3 Likes

you and I already did this.

functools.partial

stuff = list()  # []
bound_append = partial(list.append, stuff)  # stuff.append
bound_append(1)
print(stuff)  # [1]
1 Like

And since I made the comparison between partial and method binding, I may as well show that functions can be used in a similar manner to classes - to create instances with fields and methods

Classes do this a bit more efficiently and provide nice things like iteration, indexing, calling, string conversion, operators … and you get a type for the value

from collections import namedtuple


def Counter():
    begin = 0

    def increment():
        nonlocal begin
        begin += 1

    def read():
        return begin

    # namedtuple provides attributes so that seems like an appropriate
    # representation, could be any container, including a function
    return namedtuple("Counter", ["increment", "read"])(increment, read)


c = Counter()
print(c.read())  # 0
c.increment()
c.increment()
c.increment()
print(c.read())  # 3


def Counter():
    begin = 0

    def increment():
        nonlocal begin
        begin += 1

    def read():
        return begin

    def get(msg):
        if msg == "read":
            return read
        if msg == "increment":
            return increment

    # just to show that a function can serve as a container/interface
    return get


c = Counter()
print(c("read")())  # 0
c("increment")()
c("increment")()
c("increment")()
print(c("read")())  # 3

One could also create the methods outside the function and bind them using partial similarly to a class… but those methods would no longer see the function scope, so one might want to use a container to store all the fields and provide this when binding a method

2 Likes

Following your example:

rules = Rules()
washing = partial(Rules.washing_brushes, rules)
print(washing)  # functools.partial(<function Rules.washing_brushes at 0x100e72950>, <__main__.Rules object at 0x100f65190>)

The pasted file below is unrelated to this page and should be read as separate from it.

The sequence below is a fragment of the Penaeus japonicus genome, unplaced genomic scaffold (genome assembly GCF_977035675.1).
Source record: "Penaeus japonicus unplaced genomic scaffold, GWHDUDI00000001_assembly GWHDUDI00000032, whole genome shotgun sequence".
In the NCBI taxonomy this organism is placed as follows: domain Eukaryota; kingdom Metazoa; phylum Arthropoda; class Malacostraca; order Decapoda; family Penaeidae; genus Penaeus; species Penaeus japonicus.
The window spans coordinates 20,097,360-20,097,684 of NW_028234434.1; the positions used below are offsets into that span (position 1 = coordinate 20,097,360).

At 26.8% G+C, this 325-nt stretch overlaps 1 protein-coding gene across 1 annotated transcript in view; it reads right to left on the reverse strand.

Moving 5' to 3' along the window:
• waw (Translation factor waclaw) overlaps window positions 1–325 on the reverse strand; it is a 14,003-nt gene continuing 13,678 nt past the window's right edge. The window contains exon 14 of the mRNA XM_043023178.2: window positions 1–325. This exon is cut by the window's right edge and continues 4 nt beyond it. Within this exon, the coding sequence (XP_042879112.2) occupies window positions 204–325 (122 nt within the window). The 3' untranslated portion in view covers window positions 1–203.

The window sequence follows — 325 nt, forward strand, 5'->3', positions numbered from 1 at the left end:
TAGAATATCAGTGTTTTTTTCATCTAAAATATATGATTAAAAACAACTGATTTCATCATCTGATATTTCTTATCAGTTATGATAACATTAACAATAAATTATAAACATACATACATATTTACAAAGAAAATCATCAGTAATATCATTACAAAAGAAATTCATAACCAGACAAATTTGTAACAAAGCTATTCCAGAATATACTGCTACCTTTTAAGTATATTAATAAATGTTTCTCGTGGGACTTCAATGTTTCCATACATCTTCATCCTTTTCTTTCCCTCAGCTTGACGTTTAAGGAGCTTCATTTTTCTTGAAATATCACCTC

print(b) # <function Rules.washing_brushes at 0x100e72950>
print(c) # <bound method Rules.washing_brushes of <__main__.Rules object at 0x100e322d0>>

I thought washing and c would evaluate to the same thing because washing can also be expressed as Rules().washing_brushes. Why is there a difference?

If you call washing and c they’ll behave the same
There’s no reason why method binding would need to use partial, it probably shouldn’t. partial is a python function, but the binding is something that can be done in C code in the interpreter, it can likely do it far more efficiently and it likely wants to do some things specific to bound methods as well that partial doesn’t do
…So method binding is a highly specialized partial
Method binding is a language feature, while partial is just some function in a library, a toy in comparison, especially toy-like in python since python code doesn’t use it much

1 Like

I read through all your explanation and could you please explain more about these :

functools.partial

stuff = list()  # []
bound_append = partial(list.append, stuff)  # stuff.append  #specially this line
bound_append(1)
print(stuff)  # [1]

And this :

from collections import namedtuple

return namedtuple("Counter", ["increment", "read"])(increment, read) #specially this line


“explain more” really tells me nothing at all about what you want to know. you’d have to phrase a question, dig out what you are looking for.

1 Like

what this 2 line do

bound_append = partial(list.append, stuff)  # stuff.append  #specially this line

return namedtuple("Counter", ["increment", "read"])(increment, read) #specially this line



Take a look at namedtuple’s documentation I guess.